This is my toilet. The flapper was broken. A visit from the plumber this weekend rocked my world.
When Herman Bennett came to my door on Saturday, I instantly connected with his hippie Austin vibe. Herman is a singing, washboard-playing Jewish plumber with a degree in psychology. He has a long skinny braid that extends down to his waist, and he was wearing a white tee shirt with hand-stamped block letters across the chest that read “WORK SHIRT.” When we spoke on the phone to compare schedules for when he could swing by, I had mentioned I was going to a noon yoga class. So while he was fixing the flapper on my toilet, he mentioned that he has never met a yogi or someone who meditates that he doesn’t like. He told me that he was introduced to the world of meditation by his late wife, Becca.
By then he had finished his five minute fix of my toilet and we had moved to my kitchen table to listen to a CD of his music while he continued to tell me about Becca. Becca had been practicing Transcendental Meditation for years by the time she and Herman met. They met at one of his band’s gigs, and she later told him that the minute she saw him on stage, she knew she was going to marry him. Becca had her act together. Herman did not. In fact, at the time he was doing drugs pretty heavily. One day, after they had been dating for quite some time, Becca walked in on him shooting up in the bathroom. With a bit of desperation, he asked her if she was going to leave him.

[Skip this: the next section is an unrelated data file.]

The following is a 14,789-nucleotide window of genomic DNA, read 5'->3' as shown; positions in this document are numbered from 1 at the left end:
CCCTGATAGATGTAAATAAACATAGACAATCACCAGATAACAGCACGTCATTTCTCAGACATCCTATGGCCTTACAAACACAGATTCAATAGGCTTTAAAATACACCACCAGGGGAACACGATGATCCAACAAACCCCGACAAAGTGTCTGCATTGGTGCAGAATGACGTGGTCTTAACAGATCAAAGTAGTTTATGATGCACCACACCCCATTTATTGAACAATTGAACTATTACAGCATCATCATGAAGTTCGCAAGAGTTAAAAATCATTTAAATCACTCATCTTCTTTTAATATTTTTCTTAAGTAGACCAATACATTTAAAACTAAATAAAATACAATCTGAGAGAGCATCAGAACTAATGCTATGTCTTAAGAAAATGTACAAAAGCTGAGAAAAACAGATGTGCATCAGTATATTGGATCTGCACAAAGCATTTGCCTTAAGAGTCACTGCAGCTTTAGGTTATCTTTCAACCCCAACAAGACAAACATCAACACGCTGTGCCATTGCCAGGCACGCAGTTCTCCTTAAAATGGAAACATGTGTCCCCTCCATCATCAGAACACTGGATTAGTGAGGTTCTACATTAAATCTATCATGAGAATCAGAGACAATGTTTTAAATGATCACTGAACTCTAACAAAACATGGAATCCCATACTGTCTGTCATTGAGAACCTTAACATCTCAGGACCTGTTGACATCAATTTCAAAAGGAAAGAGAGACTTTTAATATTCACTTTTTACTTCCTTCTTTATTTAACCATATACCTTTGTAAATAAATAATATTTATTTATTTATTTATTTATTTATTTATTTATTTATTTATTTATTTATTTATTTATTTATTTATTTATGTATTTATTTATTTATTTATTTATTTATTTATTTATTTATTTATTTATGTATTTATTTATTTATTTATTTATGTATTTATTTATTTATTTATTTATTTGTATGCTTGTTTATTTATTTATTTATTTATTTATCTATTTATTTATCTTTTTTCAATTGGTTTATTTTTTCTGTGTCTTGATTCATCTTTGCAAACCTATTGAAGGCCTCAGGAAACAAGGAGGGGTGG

She kneeled down, took his face in her hands, and said “I know you are in there Herman. And that’s the man I love. Come back to me.”
That’s the kind of woman she was. The kind of woman who helped Herman clean up his act and become the wise, creative man who was now sitting across from me at my kitchen table.
Herman and Becca were married for seven years, until she lost her battle with cancer. When she was diagnosed, she was told she had an 80% chance of beating it. She didn’t cry and didn’t feel sorry for herself. Instead, she set about working to beat the disease with determination and optimism. During her treatments and double mastectomy, she continued her dedicated meditation practice, and carried herself with peace and grace. Nothing seemed to rock her foundation. Not even years later when she and Herman were sitting in a doctor’s office together and they were told that she would not live much longer. She was going to die. Later that day Herman heard her crying in the other room. It was one of the rare times he had ever heard her cry. So he went into the room and took her in his arms to comfort her.
Becca smiled through her tears and said, “You think I’m crying because I’m sad.” She continued with, “I’m crying because I’m happy. I have you, I have my children, I have everything I’ve ever wanted in life…except for you keeping the house cleaner.”
Then, after a pause, she looked up at him and asked, “So what are you going to do with the rest of your life?”
Towards the end when she was in the hospital dying and in pain, she didn’t ask for anything, which made Herman want to give her everything.
True to Becca’s nature, her last words were words that continue to comfort Herman to this day. She opened her eyes, and with a moment of absolute clarity, she said “Hakuna Matata.” This is Swahili for No More Worries.
I haven’t stopped thinking about Becca for two days now. If I died today, would I be able to say I have everything I’ve ever wanted? No, I wouldn’t. And so I shouldn’t waste a minute longer breathing life into those parts of my life that are stagnant and unfulfilling.
And so it is that I must ask everyone, What are you going to do with the rest of your life?
**Herman Bennett’s music is eclectic with blues/rock/swing/Americana influences. You can buy his CD from his website.